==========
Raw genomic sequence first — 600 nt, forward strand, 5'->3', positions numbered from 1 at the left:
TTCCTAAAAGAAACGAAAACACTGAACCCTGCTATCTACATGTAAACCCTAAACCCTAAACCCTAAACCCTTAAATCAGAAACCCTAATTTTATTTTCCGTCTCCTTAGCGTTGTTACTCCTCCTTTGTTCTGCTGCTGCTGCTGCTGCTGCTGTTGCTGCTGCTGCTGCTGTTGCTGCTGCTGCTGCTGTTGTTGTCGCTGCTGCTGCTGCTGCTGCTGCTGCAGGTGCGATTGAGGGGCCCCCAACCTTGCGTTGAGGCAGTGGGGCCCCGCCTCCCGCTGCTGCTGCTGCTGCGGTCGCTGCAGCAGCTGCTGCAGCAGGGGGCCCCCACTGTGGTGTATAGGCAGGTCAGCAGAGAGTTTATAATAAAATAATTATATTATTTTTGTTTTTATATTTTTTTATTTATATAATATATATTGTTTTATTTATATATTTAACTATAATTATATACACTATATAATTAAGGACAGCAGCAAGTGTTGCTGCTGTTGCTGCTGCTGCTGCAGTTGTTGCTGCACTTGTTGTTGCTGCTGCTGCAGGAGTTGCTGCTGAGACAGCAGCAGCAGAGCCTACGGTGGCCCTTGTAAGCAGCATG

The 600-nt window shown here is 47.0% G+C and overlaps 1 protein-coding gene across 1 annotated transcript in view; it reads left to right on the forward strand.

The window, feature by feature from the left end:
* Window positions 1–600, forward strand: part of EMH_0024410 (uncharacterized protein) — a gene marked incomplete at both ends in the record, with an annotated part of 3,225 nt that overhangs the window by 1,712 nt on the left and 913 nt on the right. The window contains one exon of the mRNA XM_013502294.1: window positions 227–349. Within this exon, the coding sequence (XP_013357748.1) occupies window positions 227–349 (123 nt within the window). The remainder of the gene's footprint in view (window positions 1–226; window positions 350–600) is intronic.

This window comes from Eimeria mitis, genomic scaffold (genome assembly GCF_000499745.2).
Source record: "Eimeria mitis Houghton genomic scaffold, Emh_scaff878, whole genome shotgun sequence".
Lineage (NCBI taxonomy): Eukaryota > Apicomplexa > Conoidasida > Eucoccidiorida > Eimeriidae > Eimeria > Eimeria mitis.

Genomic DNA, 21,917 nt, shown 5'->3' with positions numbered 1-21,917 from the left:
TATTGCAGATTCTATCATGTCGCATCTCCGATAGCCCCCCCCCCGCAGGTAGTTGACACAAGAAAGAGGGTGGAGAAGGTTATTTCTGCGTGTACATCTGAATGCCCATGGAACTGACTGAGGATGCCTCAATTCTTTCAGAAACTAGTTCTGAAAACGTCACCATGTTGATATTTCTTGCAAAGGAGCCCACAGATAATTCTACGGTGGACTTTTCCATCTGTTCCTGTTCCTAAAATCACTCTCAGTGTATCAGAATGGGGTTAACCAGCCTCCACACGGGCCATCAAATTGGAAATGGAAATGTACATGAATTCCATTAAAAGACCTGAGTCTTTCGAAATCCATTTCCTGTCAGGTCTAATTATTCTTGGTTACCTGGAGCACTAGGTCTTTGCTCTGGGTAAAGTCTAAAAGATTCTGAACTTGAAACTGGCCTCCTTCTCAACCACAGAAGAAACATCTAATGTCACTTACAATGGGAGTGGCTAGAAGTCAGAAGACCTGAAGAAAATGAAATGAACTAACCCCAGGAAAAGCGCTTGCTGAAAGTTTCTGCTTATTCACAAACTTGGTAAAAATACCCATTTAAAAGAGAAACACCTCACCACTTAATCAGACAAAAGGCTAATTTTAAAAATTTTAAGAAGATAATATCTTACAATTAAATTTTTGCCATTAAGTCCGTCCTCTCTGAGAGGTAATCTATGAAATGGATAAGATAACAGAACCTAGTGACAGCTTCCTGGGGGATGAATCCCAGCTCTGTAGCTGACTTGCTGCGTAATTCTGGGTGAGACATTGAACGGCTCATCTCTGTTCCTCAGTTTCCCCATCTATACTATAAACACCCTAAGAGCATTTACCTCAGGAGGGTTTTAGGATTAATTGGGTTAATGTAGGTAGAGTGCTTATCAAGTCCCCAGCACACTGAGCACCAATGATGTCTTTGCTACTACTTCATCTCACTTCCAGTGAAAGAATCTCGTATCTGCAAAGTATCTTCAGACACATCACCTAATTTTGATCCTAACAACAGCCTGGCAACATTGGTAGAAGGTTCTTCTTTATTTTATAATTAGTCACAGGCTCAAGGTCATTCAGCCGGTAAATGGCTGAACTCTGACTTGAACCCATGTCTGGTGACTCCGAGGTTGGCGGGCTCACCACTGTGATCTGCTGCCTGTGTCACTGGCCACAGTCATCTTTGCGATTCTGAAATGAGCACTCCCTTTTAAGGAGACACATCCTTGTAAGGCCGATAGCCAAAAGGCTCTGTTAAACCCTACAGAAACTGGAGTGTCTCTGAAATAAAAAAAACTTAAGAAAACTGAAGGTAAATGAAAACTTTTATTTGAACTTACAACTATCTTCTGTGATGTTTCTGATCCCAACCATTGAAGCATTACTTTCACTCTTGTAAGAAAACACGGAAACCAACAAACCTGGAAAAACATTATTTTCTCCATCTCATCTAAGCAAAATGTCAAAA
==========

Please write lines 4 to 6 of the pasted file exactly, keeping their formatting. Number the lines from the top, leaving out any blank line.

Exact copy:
The window, feature by feature from the left end:
* Window positions 1–600, forward strand: part of EMH_0024410 (uncharacterized protein) — a gene marked incomplete at both ends in the record, with an annotated part of 3,225 nt that overhangs the window by 1,712 nt on the left and 913 nt on the right. The window contains one exon of the mRNA XM_013502294.1: window positions 227–349. Within this exon, the coding sequence (XP_013357748.1) occupies window positions 227–349 (123 nt within the window). The remainder of the gene's footprint in view (window positions 1–226; window positions 350–600) is intronic.

This window comes from Eimeria mitis, genomic scaffold (genome assembly GCF_000499745.2).